It took only 12 days in office for U.S. President Donald Trump’s administration to put Iran “on notice” that the era of compromise had been replaced by an era of confrontation. In a stern message on Feb. 1, then-National Security Advisor Michael Flynn accused Iran of a “provocative ballistic missile launch and an attack against a Saudi naval vessel conducted by Iran-supported Houthi militants.” Two days later, Washington slapped sanctions on 25 individuals and entities involved with Iran’s ballistic missile tests, even though U.N. Security Council Resolution 2231 had only called on, not enjoined, Iran to refrain from such tests.
In response, Iran threatened its own sanctions and held a military drill, including rocket launches. Gen. Amir Ali Hazjizadeh, an Iranian air force commander with the Islamic Revolutionary Guard Corps (IRGC), threatened: “Should the enemy make a mistake, our roaring missiles will rain down on them.”
Despite the bombast, both sides have so far been careful not to escalate too far, too fast. The sanctions designations were carefully selected so as not to violate the terms of the nuclear deal. Likewise, the missiles tested during Iran’s military drill were not ballistic, and these launches therefore did not contravene the U.N. Security Council resolution.
But such tit-for-tat measures, if they continue, could easily spiral out of control and provoke a military confrontation. This is especially true since the bilateral communication channels born of the nuclear talks, which helped to contain tense episodes under the Barack Obama administration, are no more. Unlike the previous administration, Trump’s National Security Council and State Department appear uninterested in engaging their Iranian counterparts.
If Washington hopes to develop an effective strategy for dealing with Tehran, it must first understand the sources of Iranian conduct in the region.
It is not helpful to exaggerate Iran’s sway and power
It is not helpful to exaggerate Iran’s sway and power: While Tehran has more influence in Baghdad, Damascus, Beirut, and Sanaa than it used to, its role in all four is more bitterly contested by state and nonstate actors than in the past. As a Persian nation among Arabs and Turks, a Shiite state among Sunnis, there are natural barriers to Iran’s reach — hence its failure to export its nearly four-decade-old revolution to any neighboring country. In the words of former U.S. Ambassador to Iraq Ryan Crocker, “Iranian influence is self-limiting. The harder they push, the more resistance they get.”
The policies of all contemporary Iranian leaders, regardless of where they fall on the political spectrum, have been shaped by two impulses: regime preservation and restoration — critics would say expansion — of Iran’s role as a regional leader.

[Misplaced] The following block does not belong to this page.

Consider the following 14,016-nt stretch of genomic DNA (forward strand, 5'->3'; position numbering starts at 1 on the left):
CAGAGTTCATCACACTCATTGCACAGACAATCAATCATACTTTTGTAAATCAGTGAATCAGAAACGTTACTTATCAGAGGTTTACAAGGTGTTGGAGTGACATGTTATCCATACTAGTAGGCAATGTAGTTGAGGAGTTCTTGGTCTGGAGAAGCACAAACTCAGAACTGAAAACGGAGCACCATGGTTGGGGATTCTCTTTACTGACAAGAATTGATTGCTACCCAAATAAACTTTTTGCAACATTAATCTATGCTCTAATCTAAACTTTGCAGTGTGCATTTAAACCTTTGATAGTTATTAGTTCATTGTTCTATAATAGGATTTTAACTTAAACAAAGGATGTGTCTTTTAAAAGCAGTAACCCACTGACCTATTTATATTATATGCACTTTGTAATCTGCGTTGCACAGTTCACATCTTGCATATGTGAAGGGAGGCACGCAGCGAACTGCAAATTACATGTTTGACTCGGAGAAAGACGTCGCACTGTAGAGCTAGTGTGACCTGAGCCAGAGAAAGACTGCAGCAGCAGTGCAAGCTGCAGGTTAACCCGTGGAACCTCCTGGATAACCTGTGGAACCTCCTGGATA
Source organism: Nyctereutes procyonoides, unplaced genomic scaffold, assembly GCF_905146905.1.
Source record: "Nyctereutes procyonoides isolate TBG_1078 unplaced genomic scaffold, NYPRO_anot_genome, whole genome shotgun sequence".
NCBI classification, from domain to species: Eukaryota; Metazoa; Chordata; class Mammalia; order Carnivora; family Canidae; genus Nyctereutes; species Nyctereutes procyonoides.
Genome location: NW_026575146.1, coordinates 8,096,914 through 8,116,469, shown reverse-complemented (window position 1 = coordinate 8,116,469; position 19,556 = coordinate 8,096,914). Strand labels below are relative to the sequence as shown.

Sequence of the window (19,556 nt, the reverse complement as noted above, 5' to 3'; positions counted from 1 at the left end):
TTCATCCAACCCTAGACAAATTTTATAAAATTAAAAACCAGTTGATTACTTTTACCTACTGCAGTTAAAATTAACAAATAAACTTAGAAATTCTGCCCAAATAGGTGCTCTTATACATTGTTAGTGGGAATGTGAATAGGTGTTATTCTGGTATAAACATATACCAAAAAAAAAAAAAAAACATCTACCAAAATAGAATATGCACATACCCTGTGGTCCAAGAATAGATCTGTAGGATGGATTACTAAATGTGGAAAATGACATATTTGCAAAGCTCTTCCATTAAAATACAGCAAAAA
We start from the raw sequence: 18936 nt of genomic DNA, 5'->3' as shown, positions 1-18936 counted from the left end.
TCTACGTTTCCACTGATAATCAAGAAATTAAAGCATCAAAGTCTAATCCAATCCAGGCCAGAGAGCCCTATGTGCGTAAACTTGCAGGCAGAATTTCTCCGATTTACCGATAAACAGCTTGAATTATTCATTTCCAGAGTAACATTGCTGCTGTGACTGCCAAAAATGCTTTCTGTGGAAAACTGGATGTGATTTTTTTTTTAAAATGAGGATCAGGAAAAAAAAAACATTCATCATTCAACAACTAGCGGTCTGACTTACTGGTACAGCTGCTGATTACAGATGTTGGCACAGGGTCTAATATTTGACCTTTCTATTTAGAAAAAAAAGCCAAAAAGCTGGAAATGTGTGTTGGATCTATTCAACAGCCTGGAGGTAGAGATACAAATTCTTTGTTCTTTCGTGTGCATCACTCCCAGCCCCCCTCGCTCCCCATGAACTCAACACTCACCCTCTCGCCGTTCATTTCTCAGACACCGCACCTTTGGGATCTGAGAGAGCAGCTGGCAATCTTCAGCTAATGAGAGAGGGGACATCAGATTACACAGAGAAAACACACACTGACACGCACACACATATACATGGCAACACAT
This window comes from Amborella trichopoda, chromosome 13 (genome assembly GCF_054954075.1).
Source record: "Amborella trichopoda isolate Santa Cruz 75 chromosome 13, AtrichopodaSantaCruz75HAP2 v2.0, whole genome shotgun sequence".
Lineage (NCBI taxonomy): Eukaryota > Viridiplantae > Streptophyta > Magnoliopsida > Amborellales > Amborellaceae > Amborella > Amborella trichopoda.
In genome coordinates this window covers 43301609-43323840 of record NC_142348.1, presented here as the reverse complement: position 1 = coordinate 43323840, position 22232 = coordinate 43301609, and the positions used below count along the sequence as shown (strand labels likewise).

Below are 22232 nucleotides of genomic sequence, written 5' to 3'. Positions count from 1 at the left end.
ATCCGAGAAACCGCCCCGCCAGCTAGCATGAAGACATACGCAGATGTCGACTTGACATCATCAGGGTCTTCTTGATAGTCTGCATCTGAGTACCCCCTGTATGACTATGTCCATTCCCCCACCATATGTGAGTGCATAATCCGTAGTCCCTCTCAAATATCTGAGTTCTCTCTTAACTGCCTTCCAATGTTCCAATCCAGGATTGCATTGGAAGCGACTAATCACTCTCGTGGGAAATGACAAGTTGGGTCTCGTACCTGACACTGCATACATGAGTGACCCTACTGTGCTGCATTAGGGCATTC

The pursuit of self-preservation, the principal objective of any political system, borders on paranoia in an Iranian political culture steeped in a deep sense of insecurity and solitude.
Consider the words of this aggrieved Iranian leader: “Why is it normal for France and Britain to even have nuclear and hydrogen weapons, but for Iran, which is not a member of NATO and its security is not guaranteed by any country in the world, the simple principle of self-defense becomes so problematic?” This complaint was not lodged by a turbaned anti-American official in the Islamic Republic but by the Shah of Iran, the steadfast American ally and a prime recipient of U.S. weaponry who launched the country’s nuclear program.
The security perspective of Iran’s current leaders is shaped by the traumatic 1980-1988 conflict with Iraq, in which almost the entire region and the West supported Saddam Hussein’s war effort. Subsequently, they witnessed the United States invade Afghanistan and Iraq, their neighbors to the east and the west.
To compensate for its sense of encirclement by U.S. forces and pro-U.S. states, and its inferior conventional military capacity compared with that of its neighbors, Iran developed a network of partners and proxies to push threats away from its borders. Tehran dubs this its “forward-defense policy,” a euphemism for many in the region for Iran’s exploitation of other states as buffers at the expense of their sovereignty.
The Lebanese Hezbollah is the cornerstone of Iran’s forward-leaning strategy. As a senior Israeli official once put it: “For us, Iran is a 1,000 kilometers away, whereas for Iran, Israel is 10 meters away from across the Lebanese border.” Many in Tehran are convinced the primary reason Israel did not strike Iran’s uranium enrichment facilities and heavy-water reactor during the nuclear crisis was its fear of hundreds of Hezbollah’s Iran-supplied missiles pointing at Israeli cities.
What Iran calls the “axis of resistance” to Israel and the United States — known to Iran’s Sunni neighbors as the “Shiite crescent” — is a more aggressive extension of its forward-defense policy. It not only gives Iran strategic depth but allows it to project power in the Levant. Iran long rejected the notion that sectarianism lay at the root of its alliances, but as Syria’s zero-sum proxy war deepened, it has shed even the pretense of staying above the sectarian fray. Tehran now mobilizes Shiite militias from across the region to fight in Iraq and Syria while it fails to condemn — and even facilitates — the atrocities they commit in these countries’ Sunni heartlands, stoking resentment and providing Sunni extremists a potent recruitment tool.
Tehran’s conventional deterrence appears no less threatening to the region.